The classic musical, Fiddler on the Roof, is making its way back to the Broadway stage this year. The show, which had its original Broadway run in 1964, lasting for almost 10 years, began previews on November 20, with an official opening night scheduled for December 20, at the Broadway Theatre. This revival production has some exciting updates, including direction by Tony-winning director Bartlett Sher, choreography by Hofesh Shechter (inspired by the original choreography of Jerome Robbins), and a stellar cast.
Here, Dance Informa hears all about the revival from two members of the cast, So You Think You Can Dance’s Melanie Moore and Australian dancer-actor Reed Luplau.
How excited are you to be a part of Fiddler on the Roof on Broadway?
Melanie Moore, Chava in Fiddler on the Roof
“I am so excited for Fiddler on the Roof to be coming back to Broadway! This production feels so authentic and new, and the cast is just unbelievable! I literally have to ask myself daily if this is actually real! It feels like a dream.”
Reed Luplau, Ensemble in Fiddler on the Roof
“I am overjoyed to be a part of this new and exciting revival of Fiddler. Not only is Fiddler an American classic, but our creative team is extraordinary. For me, this couldn’t get any better. I get to experience the musical theatre side that I absolutely love, and then we get the incredible Hofesh Schecter as our choreographer.”
Did you watch Fiddler growing up?
“I remember watching Fiddler the movie as a child, but I never really got into it that much growing up in Australia. I do remember the tour that came to Australia with Topol, but I was very young. A student from my mother’s dance studio used to perform ‘If I was Rich Man’ as a song and dance for competitions. I remember being in awe of the song but also being a little confused by a 15-year-old girl dressing as a large sweaty man with a big beard. These images will never leave my mind.”
“As a lover of show tunes, I have been exposed to the music of Fiddler on the Roof for ages. All the songs are classics! I, however, have never actually seen a production of Fiddler on stage! So the story is still quite new to me.”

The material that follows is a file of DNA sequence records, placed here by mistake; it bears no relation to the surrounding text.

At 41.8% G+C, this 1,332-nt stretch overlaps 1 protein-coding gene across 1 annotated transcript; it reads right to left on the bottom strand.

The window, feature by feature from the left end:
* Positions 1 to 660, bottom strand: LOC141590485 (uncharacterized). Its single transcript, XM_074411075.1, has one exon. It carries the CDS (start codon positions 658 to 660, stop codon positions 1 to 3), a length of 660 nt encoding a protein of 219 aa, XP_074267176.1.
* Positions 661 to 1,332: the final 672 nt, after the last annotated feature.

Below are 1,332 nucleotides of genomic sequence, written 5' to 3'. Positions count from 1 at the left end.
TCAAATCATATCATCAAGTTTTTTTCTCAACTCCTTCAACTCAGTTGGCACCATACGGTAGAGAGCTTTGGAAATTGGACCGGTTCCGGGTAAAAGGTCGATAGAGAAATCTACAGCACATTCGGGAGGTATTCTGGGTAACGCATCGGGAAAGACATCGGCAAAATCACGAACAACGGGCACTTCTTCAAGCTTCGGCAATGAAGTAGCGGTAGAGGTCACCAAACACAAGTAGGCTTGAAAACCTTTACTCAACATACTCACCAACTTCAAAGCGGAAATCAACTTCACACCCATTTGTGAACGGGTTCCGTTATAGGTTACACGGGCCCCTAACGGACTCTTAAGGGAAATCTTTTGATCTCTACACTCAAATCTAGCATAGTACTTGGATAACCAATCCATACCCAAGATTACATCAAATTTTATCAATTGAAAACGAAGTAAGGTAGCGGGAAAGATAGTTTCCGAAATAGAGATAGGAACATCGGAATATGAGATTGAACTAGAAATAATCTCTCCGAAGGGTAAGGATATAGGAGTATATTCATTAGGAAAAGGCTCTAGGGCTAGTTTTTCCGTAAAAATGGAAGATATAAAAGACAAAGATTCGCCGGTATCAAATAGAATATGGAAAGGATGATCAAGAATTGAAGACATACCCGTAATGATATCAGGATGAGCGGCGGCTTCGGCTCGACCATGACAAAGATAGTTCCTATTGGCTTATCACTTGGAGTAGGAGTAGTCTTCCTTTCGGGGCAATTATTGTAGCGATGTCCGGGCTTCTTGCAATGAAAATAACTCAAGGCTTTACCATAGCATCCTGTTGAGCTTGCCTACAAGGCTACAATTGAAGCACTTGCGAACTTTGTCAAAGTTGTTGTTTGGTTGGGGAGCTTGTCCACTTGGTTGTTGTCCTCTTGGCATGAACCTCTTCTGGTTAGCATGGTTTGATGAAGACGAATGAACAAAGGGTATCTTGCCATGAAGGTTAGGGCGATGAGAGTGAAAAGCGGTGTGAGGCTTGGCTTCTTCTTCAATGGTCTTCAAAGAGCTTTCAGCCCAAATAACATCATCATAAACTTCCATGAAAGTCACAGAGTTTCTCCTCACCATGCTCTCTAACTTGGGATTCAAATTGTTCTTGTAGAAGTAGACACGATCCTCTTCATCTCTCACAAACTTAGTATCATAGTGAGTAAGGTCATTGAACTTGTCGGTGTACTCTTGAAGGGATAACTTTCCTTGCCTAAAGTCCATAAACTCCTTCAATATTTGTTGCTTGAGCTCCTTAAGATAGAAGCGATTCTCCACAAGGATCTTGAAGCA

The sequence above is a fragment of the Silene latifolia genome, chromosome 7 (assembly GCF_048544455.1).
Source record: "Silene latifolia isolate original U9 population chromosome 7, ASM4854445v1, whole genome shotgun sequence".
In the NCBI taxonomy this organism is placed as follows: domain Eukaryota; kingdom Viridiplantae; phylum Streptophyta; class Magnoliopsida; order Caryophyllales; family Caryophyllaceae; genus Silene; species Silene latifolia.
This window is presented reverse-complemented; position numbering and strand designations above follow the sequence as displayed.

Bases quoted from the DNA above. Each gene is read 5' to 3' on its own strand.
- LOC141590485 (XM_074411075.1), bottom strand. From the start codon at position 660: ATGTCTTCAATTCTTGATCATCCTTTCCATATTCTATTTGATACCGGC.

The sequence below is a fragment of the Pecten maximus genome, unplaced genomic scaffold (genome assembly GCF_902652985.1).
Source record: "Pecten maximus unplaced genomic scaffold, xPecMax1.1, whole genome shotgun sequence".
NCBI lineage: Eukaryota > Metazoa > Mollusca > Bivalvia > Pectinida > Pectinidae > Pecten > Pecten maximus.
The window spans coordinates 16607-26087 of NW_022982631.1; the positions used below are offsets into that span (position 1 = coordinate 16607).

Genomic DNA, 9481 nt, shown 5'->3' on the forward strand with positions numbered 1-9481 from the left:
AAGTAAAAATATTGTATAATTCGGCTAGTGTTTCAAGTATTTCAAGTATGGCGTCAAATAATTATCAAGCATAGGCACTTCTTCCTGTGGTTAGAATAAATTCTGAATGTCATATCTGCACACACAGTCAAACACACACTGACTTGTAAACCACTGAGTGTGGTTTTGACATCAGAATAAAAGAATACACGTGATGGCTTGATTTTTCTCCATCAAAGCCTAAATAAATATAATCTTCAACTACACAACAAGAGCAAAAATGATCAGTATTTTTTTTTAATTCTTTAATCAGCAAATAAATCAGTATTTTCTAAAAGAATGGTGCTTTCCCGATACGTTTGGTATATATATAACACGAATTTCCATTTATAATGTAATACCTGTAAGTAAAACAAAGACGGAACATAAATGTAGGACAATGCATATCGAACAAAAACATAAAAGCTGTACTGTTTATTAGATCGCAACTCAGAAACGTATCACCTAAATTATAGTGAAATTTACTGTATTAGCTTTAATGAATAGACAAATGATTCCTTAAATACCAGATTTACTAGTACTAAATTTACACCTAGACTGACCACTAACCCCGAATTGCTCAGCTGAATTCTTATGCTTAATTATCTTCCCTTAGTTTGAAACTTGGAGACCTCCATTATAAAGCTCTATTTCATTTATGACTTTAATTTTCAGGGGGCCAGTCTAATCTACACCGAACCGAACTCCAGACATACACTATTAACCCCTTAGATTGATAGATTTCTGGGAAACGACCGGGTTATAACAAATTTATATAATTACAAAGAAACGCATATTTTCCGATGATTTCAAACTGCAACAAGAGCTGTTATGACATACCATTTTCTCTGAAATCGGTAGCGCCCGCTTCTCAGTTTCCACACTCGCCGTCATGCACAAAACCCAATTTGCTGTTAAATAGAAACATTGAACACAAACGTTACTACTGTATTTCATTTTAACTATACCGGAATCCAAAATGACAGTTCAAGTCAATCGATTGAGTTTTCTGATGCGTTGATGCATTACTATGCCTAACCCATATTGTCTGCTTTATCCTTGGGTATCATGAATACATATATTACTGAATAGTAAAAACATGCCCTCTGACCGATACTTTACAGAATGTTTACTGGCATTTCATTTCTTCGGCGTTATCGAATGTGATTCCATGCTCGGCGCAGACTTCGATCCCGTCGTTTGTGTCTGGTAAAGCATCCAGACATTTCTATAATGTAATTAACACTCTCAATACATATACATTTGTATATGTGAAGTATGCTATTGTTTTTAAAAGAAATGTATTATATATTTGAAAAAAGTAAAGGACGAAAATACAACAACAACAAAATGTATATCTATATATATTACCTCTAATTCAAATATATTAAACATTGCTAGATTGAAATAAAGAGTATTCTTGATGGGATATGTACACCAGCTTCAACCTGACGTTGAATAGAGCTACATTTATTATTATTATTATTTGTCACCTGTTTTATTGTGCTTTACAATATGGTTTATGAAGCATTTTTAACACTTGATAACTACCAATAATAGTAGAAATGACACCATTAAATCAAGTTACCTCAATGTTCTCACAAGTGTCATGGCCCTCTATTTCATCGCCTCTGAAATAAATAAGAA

Did you audition for the show, or were you called in?
“I auditioned for the dance lab of the show, and then from that was brought in to audition for Chava.”
“I remember the night so well when my agent, Sofia, called me with the breakdown for Fiddler. Sofia was so upset, as I was leaving to visit my family in Australia for two weeks the next morning. For some reason, however, when I booked my flights, I bought the flexible fare, in case I would have to change it. Somehow I knew it was going to happen, so I changed my flights and postponed my trip and stayed for the audition.
The audition for Fiddler was a very different audition for Broadway. Usually, we learn a combo for a dance call, casting will do a cut, and then people would be asked to stay and sing. The invited call for Fiddler happened over two long days. The dancers were asked to improvise across the floor so Chris Evans, Hofesh’s associate, could see how the dancers would move freely. We then learned a very energetic and rhythm-driven dance from one of Hofesh’s works. After this, some dancers were asked to come back the next day. The callback was just as intense, if not more. I was so unsure of how I was doing, but I did my best and had the absolute pleasure of learning some of Hofesh’s rep. I remember when I got the call from my agent, screaming, telling me I got the job!”